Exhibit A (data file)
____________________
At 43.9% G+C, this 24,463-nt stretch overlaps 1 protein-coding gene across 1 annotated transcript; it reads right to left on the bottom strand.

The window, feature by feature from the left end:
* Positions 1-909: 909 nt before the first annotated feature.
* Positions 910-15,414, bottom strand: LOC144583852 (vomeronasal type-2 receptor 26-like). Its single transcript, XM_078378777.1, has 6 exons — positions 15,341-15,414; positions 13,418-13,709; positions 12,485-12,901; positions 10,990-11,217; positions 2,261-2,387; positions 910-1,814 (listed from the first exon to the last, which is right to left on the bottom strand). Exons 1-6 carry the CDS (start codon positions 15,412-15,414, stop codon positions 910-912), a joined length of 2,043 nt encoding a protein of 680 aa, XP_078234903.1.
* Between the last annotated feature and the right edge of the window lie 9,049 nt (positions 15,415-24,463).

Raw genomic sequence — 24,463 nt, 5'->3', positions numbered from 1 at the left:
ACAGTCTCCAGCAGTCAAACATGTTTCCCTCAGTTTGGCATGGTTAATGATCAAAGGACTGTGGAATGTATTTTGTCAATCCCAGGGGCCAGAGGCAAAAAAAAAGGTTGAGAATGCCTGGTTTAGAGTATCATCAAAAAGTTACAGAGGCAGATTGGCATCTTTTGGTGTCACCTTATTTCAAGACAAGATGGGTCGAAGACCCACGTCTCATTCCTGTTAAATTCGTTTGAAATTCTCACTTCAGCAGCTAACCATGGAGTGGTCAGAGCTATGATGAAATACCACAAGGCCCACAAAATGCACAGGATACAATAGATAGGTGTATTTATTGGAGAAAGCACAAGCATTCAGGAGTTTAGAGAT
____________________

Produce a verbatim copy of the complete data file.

At 43.9% G+C, this 24,463-nt stretch overlaps 1 protein-coding gene across 1 annotated transcript; it reads right to left on the bottom strand.

The window, feature by feature from the left end:
* Positions 1-909: 909 nt before the first annotated feature.
* Positions 910-15,414, bottom strand: LOC144583852 (vomeronasal type-2 receptor 26-like). Its single transcript, XM_078378777.1, has 6 exons — positions 15,341-15,414; positions 13,418-13,709; positions 12,485-12,901; positions 10,990-11,217; positions 2,261-2,387; positions 910-1,814 (listed from the first exon to the last, which is right to left on the bottom strand). Exons 1-6 carry the CDS (start codon positions 15,412-15,414, stop codon positions 910-912), a joined length of 2,043 nt encoding a protein of 680 aa, XP_078234903.1.
* Between the last annotated feature and the right edge of the window lie 9,049 nt (positions 15,415-24,463).

Raw genomic sequence — 24,463 nt, 5'->3', positions numbered from 1 at the left:
ACAGTCTCCAGCAGTCAAACATGTTTCCCTCAGTTTGGCATGGTTAATGATCAAAGGACTGTGGAATGTATTTTGTCAATCCCAGGGGCCAGAGGCAAAAAAAAAGGTTGAGAATGCCTGGTTTAGAGTATCATCAAAAAGTTACAGAGGCAGATTGGCATCTTTTGGTGTCACCTTATTTCAAGACAAGATGGGTCGAAGACCCACGTCTCATTCCTGTTAAATTCGTTTGAAATTCTCACTTCAGCAGCTAACCATGGAGTGGTCAGAGCTATGATGAAATACCACAAGGCCCACAAAATGCACAGGATACAATAGATAGGTGTATTTATTGGAGAAAGCACAAGCATTCAGGAGTTTAGAGAT